I think a lot of people that work in sustainability and a lot of NGOs want to do… good things, and they don’t often put themselves in the spotlight. They instead focus on action. But they are very, very humble.
I think that NGOs working on restoring nature need to have a lot of innovative communication models, a lot of PR, and a lot of branding. Let’s make nature conservation sexy globally and invest in this positive image.
You guys already do a lot of great stuff on social media and content-wise. Congratulations!
What can people learn in your course “Get into sustainability within two weeks”?
We want to help a lot of passionate people get jobs in sustainability. It’s based on my personal experience and how I struggled to get into the field, and from what I learned from a lot of people that I talked to, from a lot of messages that I received.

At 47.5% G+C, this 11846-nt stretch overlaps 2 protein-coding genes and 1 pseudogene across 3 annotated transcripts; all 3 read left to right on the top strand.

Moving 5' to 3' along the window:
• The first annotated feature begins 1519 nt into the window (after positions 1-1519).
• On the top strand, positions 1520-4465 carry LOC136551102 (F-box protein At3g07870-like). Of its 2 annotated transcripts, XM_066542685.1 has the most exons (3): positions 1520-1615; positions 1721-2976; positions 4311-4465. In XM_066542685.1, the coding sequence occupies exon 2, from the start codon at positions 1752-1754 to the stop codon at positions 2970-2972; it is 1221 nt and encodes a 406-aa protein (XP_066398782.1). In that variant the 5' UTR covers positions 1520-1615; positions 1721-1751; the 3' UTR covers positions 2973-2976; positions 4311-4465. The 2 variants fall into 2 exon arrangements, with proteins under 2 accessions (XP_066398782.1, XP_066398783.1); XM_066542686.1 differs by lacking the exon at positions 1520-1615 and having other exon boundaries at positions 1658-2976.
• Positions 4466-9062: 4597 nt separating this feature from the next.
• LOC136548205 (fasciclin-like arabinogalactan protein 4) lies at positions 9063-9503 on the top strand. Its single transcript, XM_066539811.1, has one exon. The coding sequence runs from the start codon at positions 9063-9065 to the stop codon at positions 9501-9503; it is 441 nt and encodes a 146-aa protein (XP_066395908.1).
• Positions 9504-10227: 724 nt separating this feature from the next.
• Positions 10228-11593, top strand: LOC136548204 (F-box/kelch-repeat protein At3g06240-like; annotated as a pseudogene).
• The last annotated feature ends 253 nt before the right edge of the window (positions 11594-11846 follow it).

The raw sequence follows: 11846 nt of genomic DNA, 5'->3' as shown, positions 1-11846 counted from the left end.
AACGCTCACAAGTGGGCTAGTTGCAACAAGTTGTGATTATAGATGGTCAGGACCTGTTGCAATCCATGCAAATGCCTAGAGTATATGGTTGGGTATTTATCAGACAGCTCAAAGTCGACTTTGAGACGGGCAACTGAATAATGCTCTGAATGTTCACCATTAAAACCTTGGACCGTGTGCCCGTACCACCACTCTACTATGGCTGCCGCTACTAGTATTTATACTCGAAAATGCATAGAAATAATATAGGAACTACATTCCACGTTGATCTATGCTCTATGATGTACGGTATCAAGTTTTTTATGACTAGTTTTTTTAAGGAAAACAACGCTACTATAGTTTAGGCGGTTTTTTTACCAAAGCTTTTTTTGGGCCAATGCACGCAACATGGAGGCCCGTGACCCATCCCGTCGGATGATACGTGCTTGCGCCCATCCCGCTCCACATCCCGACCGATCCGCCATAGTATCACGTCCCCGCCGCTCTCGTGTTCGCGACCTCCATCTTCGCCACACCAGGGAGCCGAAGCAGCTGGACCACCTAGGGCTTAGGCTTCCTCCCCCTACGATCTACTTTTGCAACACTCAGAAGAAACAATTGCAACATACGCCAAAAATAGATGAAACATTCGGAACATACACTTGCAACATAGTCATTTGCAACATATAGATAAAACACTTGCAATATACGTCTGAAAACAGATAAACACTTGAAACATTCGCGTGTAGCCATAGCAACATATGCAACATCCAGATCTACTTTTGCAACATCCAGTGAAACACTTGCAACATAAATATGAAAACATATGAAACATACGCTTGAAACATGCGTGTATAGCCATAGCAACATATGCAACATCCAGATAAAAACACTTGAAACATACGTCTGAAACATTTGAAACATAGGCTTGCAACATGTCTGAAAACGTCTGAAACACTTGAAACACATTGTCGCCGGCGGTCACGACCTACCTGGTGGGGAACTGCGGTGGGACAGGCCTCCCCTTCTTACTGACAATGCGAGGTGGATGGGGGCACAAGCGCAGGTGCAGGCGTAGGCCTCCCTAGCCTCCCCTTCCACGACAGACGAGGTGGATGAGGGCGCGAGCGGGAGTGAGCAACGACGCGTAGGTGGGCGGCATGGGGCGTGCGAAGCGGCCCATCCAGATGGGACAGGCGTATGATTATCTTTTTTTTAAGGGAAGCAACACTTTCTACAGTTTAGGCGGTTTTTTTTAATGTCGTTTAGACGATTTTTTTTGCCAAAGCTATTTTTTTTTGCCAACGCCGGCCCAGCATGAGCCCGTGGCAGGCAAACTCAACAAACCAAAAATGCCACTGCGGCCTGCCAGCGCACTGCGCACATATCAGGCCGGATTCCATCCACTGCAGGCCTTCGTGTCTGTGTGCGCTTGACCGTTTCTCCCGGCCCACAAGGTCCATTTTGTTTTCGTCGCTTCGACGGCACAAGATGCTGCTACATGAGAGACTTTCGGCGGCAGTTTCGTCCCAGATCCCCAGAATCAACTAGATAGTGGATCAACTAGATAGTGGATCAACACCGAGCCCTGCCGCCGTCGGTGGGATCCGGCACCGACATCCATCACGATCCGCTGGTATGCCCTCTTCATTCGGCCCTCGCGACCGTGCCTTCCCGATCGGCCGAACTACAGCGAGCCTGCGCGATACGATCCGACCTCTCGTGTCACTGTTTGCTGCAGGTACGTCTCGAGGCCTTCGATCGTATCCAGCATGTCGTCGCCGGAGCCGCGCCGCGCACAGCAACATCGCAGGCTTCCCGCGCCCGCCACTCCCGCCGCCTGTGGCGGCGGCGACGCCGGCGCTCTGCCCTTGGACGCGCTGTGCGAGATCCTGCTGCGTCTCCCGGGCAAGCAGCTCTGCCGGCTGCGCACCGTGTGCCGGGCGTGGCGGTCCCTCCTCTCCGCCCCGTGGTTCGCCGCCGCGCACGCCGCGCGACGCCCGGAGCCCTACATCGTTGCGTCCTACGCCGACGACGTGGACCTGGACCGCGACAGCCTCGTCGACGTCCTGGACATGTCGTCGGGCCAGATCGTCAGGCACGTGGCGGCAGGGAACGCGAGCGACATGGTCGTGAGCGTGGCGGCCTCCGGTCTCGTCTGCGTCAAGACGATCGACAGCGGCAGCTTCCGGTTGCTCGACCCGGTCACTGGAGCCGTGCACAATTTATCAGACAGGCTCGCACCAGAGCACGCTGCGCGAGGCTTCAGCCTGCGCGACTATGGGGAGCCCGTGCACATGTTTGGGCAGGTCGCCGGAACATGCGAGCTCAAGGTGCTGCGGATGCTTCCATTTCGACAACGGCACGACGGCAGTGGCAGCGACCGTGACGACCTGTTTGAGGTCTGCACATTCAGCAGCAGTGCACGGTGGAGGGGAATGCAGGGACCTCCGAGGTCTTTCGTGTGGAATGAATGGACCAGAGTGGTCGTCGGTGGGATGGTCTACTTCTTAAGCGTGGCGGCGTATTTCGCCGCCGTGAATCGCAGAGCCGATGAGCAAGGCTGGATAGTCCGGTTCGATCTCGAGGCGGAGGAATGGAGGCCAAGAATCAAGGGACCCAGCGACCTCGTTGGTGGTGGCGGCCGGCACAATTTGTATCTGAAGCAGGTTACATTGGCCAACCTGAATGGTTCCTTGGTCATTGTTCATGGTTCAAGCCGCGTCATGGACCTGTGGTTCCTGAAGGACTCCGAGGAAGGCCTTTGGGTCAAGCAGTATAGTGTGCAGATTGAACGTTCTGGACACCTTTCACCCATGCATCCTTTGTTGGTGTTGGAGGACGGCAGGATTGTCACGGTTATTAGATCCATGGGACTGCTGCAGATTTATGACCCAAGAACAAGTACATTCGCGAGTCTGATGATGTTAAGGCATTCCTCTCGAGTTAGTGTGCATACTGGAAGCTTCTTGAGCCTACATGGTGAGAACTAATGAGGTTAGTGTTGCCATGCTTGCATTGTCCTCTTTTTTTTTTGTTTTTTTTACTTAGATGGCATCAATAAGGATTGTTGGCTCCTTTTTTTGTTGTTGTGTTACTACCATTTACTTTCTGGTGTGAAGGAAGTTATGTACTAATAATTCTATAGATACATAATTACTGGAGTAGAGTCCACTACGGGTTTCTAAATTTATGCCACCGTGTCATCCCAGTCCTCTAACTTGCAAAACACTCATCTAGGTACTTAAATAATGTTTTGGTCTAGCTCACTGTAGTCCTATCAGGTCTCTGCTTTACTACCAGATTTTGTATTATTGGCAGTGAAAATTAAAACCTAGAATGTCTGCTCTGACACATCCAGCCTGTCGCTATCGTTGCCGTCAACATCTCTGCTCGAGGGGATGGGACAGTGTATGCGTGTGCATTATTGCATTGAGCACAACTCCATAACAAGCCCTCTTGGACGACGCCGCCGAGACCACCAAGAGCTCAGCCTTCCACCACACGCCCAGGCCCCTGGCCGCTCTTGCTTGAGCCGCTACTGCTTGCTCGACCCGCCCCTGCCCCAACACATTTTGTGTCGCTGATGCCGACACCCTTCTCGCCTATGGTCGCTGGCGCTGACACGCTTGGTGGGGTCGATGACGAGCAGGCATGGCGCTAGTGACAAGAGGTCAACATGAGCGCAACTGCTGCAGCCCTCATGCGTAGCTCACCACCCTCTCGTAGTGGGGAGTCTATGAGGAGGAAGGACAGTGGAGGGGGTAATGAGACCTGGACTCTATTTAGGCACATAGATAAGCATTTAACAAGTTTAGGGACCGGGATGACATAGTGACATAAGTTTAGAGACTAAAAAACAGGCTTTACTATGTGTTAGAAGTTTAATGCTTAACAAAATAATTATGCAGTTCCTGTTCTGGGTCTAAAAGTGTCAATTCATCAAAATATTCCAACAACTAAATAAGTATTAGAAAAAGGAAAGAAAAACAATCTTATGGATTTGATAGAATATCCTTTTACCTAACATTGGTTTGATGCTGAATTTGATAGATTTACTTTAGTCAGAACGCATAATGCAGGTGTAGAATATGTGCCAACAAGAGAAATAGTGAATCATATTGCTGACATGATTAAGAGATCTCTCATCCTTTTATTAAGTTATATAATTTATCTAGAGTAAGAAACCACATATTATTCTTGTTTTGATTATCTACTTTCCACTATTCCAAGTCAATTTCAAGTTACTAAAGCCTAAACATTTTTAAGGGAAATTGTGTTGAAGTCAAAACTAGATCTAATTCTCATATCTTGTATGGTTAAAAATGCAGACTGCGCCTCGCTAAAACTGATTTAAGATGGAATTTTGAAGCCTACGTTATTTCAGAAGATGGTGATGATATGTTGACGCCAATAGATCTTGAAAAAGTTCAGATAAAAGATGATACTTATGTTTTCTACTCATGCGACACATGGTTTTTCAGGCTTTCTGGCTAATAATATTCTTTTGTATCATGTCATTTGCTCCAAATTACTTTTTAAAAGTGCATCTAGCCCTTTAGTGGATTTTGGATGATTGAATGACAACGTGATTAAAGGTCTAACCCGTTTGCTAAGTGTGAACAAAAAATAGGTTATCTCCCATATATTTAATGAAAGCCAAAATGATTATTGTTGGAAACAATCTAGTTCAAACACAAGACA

There are a lot of people that want to take action but they don’t know how, and the idea of this course is to help them.
How can people position themselves and use the skills they already have to transition into a full-time career in sustainability? Our goal is to answer this question.
Food systems management and sustainable food production are some of the main topics of current global debates. What is your approach to that?
We need more seasonal and more localized food systems. We don’t need to ship things all around the world. And, of course, we don’t need to pack them in plastic so that we have them in the shop.
We have to support local farmers, to eat locally, and to transition to a more plant-based diet.
When we look at the land being used globally for agriculture and the emissions from the meat industry, we can see that leaving aside more land for nature restoration is necessary. Scientists have shown in the IPCC report that we need all the solutions.
When I was pregnant, I got diabetes and that was the first time I started learning about nutrition.